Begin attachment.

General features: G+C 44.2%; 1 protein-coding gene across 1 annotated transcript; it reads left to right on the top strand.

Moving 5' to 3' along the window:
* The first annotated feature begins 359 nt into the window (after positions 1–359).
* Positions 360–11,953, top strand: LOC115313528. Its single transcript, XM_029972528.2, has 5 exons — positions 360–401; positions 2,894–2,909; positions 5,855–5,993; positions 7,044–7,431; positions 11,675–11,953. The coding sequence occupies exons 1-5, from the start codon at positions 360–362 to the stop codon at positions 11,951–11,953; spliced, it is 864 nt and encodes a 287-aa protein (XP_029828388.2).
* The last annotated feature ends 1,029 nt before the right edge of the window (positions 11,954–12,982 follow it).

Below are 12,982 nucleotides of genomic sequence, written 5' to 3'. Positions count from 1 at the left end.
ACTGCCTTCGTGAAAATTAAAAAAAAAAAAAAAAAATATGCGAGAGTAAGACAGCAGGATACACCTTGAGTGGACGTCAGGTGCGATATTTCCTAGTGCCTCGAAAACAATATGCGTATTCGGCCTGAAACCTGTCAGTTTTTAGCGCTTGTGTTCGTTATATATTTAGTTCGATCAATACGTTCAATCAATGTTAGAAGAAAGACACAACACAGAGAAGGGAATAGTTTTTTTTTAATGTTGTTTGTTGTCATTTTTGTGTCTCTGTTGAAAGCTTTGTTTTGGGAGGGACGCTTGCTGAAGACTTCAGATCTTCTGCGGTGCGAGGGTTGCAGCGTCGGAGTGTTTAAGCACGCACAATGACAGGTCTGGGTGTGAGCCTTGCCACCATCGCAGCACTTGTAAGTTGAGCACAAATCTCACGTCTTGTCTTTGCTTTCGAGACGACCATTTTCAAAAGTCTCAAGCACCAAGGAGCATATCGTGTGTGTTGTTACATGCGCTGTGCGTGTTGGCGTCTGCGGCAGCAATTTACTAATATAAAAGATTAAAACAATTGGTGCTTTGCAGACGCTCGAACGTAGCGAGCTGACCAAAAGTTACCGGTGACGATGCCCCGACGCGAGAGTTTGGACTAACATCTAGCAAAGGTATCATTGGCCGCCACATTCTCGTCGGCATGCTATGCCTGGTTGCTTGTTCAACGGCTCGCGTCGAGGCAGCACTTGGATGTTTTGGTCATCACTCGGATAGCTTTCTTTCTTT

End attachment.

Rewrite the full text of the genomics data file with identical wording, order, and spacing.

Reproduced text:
General features: G+C 44.2%; 1 protein-coding gene across 1 annotated transcript; it reads left to right on the top strand.

Moving 5' to 3' along the window:
* The first annotated feature begins 359 nt into the window (after positions 1–359).
* Positions 360–11,953, top strand: LOC115313528. Its single transcript, XM_029972528.2, has 5 exons — positions 360–401; positions 2,894–2,909; positions 5,855–5,993; positions 7,044–7,431; positions 11,675–11,953. The coding sequence occupies exons 1-5, from the start codon at positions 360–362 to the stop codon at positions 11,951–11,953; spliced, it is 864 nt and encodes a 287-aa protein (XP_029828388.2).
* The last annotated feature ends 1,029 nt before the right edge of the window (positions 11,954–12,982 follow it).

Below are 12,982 nucleotides of genomic sequence, written 5' to 3'. Positions count from 1 at the left end.
ACTGCCTTCGTGAAAATTAAAAAAAAAAAAAAAAAATATGCGAGAGTAAGACAGCAGGATACACCTTGAGTGGACGTCAGGTGCGATATTTCCTAGTGCCTCGAAAACAATATGCGTATTCGGCCTGAAACCTGTCAGTTTTTAGCGCTTGTGTTCGTTATATATTTAGTTCGATCAATACGTTCAATCAATGTTAGAAGAAAGACACAACACAGAGAAGGGAATAGTTTTTTTTTAATGTTGTTTGTTGTCATTTTTGTGTCTCTGTTGAAAGCTTTGTTTTGGGAGGGACGCTTGCTGAAGACTTCAGATCTTCTGCGGTGCGAGGGTTGCAGCGTCGGAGTGTTTAAGCACGCACAATGACAGGTCTGGGTGTGAGCCTTGCCACCATCGCAGCACTTGTAAGTTGAGCACAAATCTCACGTCTTGTCTTTGCTTTCGAGACGACCATTTTCAAAAGTCTCAAGCACCAAGGAGCATATCGTGTGTGTTGTTACATGCGCTGTGCGTGTTGGCGTCTGCGGCAGCAATTTACTAATATAAAAGATTAAAACAATTGGTGCTTTGCAGACGCTCGAACGTAGCGAGCTGACCAAAAGTTACCGGTGACGATGCCCCGACGCGAGAGTTTGGACTAACATCTAGCAAAGGTATCATTGGCCGCCACATTCTCGTCGGCATGCTATGCCTGGTTGCTTGTTCAACGGCTCGCGTCGAGGCAGCACTTGGATGTTTTGGTCATCACTCGGATAGCTTTCTTTCTTT